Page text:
Fermented vegetables. Image: Casanisa Shutterstock
The internet is full of guides on fermenting vegetables. We are talking about a simpler process than you imagine.
A glass jar full of fermented vegetables at your local grocery store will probably cost you between $10 and $15. The time and materials used in the process are no more than five minutes and two dollars, respectively, and we usually imagine that manufacturers have spent years learning from fermentation masters in some stone age town, or that they have mortgaged his home to pay for high-quality fermentation equipment to make sure the beans come out with a proper pickle flavor.
Nothing is further from reality. Is that how it works. This process can be applied to practically any vegetable or vegetable.
How to ferment vegetables.
Prepare the vegetables.
The finer the vegetables are chopped or shredded, the faster they ferment (and the more you can put in a jar). You can also ferment carrots, onions, radishes, beets, and even whole cabbage leaves. It is primarily a matter of personal preference and what you want to do with the finished product. Depending on the vegetable, wash and peel it as if you were going to eat it raw.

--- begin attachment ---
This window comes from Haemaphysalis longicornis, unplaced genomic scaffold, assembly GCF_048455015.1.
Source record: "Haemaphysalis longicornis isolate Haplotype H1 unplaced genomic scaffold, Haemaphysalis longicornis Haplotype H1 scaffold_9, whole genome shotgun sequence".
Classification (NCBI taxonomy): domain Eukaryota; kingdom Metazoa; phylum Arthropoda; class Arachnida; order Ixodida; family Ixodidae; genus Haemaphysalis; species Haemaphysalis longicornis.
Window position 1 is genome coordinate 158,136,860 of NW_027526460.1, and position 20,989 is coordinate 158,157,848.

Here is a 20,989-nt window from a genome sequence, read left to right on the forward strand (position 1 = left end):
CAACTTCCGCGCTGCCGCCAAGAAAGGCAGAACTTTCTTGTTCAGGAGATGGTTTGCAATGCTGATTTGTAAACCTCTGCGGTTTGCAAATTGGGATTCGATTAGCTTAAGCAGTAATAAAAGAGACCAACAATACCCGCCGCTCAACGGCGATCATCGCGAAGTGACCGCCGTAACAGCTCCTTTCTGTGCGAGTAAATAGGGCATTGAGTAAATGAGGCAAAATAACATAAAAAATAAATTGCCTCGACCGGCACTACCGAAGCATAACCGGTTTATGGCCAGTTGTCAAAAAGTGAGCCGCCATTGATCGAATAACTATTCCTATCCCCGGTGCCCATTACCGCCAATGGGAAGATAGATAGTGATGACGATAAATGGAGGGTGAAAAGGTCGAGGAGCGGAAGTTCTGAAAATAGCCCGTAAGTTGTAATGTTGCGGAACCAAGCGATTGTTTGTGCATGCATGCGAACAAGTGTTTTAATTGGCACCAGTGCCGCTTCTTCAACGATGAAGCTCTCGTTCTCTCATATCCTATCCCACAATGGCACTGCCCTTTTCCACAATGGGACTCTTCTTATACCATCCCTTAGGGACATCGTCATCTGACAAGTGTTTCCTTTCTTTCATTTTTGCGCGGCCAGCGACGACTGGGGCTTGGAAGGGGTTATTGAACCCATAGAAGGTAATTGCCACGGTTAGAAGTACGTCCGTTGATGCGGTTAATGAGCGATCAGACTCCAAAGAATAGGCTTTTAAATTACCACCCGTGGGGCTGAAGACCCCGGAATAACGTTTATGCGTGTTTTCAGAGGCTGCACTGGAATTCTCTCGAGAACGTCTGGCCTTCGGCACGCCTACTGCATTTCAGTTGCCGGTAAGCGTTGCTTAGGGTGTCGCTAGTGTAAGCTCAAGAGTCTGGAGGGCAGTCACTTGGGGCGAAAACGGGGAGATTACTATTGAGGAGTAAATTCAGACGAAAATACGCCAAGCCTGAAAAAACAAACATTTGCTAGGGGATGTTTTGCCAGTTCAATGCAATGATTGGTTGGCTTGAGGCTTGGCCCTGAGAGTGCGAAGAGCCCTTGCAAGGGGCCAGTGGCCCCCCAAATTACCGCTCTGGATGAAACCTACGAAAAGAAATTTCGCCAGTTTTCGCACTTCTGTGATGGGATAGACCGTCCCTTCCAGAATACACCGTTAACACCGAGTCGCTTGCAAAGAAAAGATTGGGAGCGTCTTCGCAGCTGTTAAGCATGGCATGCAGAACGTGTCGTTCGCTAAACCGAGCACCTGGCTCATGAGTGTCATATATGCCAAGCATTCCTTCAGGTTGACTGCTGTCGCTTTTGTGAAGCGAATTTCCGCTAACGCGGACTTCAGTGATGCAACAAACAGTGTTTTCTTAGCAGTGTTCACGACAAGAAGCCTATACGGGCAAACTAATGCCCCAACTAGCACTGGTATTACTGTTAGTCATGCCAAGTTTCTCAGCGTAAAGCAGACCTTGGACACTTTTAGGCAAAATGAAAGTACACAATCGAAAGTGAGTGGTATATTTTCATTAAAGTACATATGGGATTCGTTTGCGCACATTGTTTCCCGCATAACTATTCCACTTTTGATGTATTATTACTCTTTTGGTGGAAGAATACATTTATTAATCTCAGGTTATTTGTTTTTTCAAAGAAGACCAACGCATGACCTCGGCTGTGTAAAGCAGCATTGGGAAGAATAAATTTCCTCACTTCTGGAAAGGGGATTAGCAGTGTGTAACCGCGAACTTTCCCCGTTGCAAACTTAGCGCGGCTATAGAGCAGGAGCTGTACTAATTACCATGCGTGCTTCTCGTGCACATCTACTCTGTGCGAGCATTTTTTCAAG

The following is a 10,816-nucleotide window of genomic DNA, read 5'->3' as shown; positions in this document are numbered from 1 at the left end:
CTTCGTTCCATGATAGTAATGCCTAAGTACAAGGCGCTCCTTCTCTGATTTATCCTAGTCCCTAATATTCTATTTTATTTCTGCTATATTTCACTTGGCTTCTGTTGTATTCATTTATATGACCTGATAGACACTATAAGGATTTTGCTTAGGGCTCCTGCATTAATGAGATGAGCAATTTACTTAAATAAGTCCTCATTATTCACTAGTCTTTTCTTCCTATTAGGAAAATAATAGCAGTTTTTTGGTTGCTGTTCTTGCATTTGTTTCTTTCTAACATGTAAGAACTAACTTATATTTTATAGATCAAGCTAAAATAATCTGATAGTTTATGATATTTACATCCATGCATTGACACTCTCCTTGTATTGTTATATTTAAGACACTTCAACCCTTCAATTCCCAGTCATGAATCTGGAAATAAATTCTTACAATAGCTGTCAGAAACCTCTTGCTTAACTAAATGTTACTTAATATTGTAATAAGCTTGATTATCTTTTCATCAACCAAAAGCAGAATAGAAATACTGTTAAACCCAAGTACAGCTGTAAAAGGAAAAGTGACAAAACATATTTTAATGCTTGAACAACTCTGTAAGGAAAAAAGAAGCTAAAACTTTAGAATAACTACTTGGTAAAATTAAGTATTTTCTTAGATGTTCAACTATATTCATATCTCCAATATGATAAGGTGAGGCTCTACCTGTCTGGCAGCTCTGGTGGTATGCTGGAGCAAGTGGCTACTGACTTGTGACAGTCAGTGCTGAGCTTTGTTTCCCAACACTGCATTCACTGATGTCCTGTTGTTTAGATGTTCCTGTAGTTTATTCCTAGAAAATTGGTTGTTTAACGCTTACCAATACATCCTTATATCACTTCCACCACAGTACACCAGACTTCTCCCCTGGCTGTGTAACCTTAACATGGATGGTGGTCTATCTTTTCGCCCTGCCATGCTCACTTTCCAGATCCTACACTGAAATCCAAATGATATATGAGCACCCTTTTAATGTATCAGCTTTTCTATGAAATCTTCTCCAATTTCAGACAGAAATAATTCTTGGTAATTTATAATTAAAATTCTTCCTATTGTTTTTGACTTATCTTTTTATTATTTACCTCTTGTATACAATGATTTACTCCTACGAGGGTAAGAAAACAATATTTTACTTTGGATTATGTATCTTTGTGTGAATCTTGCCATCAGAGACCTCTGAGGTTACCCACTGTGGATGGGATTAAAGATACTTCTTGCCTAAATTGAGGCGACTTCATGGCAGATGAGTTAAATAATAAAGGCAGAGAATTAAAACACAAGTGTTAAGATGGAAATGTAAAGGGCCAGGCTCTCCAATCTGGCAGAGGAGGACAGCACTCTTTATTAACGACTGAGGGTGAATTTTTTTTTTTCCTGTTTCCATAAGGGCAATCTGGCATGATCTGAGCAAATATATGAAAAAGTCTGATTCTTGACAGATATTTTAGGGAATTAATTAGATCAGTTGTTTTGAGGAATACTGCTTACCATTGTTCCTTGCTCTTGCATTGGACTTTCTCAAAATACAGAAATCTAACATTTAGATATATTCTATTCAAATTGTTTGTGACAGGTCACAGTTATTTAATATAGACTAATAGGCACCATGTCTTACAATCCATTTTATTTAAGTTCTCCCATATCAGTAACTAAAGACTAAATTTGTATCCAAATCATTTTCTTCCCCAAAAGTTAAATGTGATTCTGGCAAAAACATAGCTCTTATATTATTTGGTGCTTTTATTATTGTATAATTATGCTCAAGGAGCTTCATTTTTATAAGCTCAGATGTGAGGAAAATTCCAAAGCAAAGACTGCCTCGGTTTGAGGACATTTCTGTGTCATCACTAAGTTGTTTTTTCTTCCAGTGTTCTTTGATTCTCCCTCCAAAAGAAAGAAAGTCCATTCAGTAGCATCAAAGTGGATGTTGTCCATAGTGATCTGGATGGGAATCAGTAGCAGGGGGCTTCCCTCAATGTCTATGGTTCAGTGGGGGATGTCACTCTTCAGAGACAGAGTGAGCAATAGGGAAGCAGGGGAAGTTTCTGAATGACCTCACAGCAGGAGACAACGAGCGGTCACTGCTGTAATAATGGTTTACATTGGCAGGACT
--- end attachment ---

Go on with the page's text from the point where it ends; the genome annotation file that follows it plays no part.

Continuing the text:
Salt prevents mold, while favoring beneficial bacteria, resulting in a fermented product with a crunchy texture. Fill the jars with the vegetables and cover them with a brine made from 1 tablespoon of salt per cup of water (use natural, non-iodized salt and preferably good quality water). Add herbs and other seasonings to taste.
The key here is that the veggies stay submerged in the brine, as any that is left exposed to the air will rot. For the floating vegetables, find a way to add weight so that they are all submerged.
Let it ferment.
If you are using a glass jar, tighten the lid until it is snug, but not fully. This will prevent oxygen from entering, but allow carbon dioxide to escape; otherwise the pressure can build until an explosion occurs (specific fermentation vessels usually have a water seal for this purpose). Store it in a cool, dark place, ideally where the temperature stays between 18 and 21 ºC.
How to ferment vegetables. Image: Bitt24 Shutterstock
Fermentation times vary from three days to three months or more, depending on the vegetable, temperature, and other factors. The only true guide to knowing when it is ready is taste, each person is different. Once the flavor you like is reached, put the jar in the refrigerator to stop the fermentation.